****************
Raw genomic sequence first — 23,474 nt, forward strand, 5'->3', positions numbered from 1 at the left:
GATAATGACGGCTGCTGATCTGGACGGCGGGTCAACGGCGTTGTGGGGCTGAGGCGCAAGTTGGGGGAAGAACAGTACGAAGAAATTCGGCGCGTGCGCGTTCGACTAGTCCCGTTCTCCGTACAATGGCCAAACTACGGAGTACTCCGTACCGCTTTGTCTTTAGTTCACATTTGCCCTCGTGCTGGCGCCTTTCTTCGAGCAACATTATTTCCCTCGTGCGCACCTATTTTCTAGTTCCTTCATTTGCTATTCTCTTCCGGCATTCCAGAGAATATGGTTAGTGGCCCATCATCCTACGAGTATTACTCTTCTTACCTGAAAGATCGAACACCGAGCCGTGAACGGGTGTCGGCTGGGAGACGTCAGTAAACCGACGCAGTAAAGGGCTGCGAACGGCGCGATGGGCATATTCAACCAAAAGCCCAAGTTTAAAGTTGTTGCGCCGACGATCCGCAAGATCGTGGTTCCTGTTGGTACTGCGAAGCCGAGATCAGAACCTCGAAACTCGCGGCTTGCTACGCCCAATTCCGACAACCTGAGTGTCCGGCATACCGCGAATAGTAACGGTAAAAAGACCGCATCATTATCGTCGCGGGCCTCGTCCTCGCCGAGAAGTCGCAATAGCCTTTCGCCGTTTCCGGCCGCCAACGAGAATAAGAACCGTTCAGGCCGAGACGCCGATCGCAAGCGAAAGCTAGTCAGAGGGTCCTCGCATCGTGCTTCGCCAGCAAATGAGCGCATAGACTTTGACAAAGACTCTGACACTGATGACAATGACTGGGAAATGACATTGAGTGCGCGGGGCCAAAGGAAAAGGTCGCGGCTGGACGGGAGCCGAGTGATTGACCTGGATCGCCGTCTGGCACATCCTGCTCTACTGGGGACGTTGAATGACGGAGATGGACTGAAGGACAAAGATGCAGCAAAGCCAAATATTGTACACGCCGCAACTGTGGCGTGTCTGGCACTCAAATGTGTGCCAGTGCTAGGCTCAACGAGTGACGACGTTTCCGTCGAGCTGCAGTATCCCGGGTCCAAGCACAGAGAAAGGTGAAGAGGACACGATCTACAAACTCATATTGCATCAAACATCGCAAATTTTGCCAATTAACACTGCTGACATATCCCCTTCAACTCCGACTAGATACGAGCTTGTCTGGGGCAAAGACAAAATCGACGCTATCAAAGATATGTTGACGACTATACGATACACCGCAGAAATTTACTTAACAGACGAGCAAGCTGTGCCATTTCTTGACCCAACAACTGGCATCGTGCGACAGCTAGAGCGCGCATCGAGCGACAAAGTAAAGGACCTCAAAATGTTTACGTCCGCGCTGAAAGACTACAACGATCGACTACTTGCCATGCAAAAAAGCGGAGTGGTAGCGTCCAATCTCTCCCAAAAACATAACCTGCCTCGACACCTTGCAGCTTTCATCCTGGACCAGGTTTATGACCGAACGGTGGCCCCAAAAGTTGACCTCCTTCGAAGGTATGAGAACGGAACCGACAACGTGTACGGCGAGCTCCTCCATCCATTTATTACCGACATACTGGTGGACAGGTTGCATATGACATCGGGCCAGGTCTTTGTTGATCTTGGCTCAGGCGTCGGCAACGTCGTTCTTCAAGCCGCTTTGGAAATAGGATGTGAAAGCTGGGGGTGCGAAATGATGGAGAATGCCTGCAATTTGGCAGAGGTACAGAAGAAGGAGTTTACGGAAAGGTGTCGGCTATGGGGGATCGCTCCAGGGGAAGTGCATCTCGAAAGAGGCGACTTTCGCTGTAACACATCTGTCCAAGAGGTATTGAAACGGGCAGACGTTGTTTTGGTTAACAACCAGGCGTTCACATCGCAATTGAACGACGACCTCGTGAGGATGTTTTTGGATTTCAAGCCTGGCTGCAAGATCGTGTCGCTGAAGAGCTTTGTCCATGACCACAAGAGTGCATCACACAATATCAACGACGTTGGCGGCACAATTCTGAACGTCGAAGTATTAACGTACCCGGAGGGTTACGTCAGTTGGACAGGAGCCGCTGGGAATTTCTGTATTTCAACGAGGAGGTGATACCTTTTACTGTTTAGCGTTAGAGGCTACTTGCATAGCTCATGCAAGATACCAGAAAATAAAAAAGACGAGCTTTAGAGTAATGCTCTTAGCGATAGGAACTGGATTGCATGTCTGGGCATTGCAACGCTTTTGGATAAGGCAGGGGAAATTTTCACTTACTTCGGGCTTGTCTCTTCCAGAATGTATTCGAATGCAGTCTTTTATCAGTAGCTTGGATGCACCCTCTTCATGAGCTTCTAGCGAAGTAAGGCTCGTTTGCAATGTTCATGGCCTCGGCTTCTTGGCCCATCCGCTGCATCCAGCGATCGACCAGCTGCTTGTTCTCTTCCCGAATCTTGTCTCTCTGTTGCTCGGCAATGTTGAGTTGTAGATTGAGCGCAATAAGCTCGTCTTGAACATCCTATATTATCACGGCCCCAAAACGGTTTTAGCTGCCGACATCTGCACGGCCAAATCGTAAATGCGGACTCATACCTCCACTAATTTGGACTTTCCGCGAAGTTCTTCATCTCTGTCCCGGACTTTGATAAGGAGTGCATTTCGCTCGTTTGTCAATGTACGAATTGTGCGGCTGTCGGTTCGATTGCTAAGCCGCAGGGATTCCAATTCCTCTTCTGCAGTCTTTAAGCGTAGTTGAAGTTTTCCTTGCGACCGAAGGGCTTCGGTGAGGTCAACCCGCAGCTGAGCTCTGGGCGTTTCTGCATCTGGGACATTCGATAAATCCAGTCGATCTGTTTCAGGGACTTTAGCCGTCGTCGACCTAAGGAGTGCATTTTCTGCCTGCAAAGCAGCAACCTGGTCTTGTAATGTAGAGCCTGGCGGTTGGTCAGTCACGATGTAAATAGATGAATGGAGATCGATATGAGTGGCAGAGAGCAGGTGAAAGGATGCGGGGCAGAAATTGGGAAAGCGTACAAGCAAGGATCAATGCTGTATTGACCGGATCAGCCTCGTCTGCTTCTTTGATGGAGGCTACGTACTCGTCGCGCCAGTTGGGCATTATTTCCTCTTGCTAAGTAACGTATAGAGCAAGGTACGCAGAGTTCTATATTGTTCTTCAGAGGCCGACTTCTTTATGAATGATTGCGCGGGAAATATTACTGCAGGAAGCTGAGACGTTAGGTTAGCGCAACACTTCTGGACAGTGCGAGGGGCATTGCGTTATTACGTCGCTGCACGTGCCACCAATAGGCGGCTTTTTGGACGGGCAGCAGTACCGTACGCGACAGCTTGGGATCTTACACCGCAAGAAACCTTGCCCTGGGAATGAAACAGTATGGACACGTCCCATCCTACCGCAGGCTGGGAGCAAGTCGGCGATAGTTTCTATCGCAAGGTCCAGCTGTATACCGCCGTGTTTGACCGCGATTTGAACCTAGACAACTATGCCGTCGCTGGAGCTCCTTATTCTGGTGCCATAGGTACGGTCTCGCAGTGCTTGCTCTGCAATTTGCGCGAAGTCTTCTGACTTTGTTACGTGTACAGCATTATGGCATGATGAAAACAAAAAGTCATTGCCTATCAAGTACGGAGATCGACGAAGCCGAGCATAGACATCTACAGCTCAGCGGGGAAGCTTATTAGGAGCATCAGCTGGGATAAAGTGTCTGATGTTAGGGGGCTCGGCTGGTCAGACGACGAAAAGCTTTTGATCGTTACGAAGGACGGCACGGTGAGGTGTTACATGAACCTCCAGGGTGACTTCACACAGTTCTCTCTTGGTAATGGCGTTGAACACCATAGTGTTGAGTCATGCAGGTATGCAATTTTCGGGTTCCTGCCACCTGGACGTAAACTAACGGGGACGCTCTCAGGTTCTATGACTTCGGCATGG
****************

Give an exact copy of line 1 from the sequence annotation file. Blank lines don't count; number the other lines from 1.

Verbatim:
Raw genomic sequence first — 23,474 nt, forward strand, 5'->3', positions numbered from 1 at the left: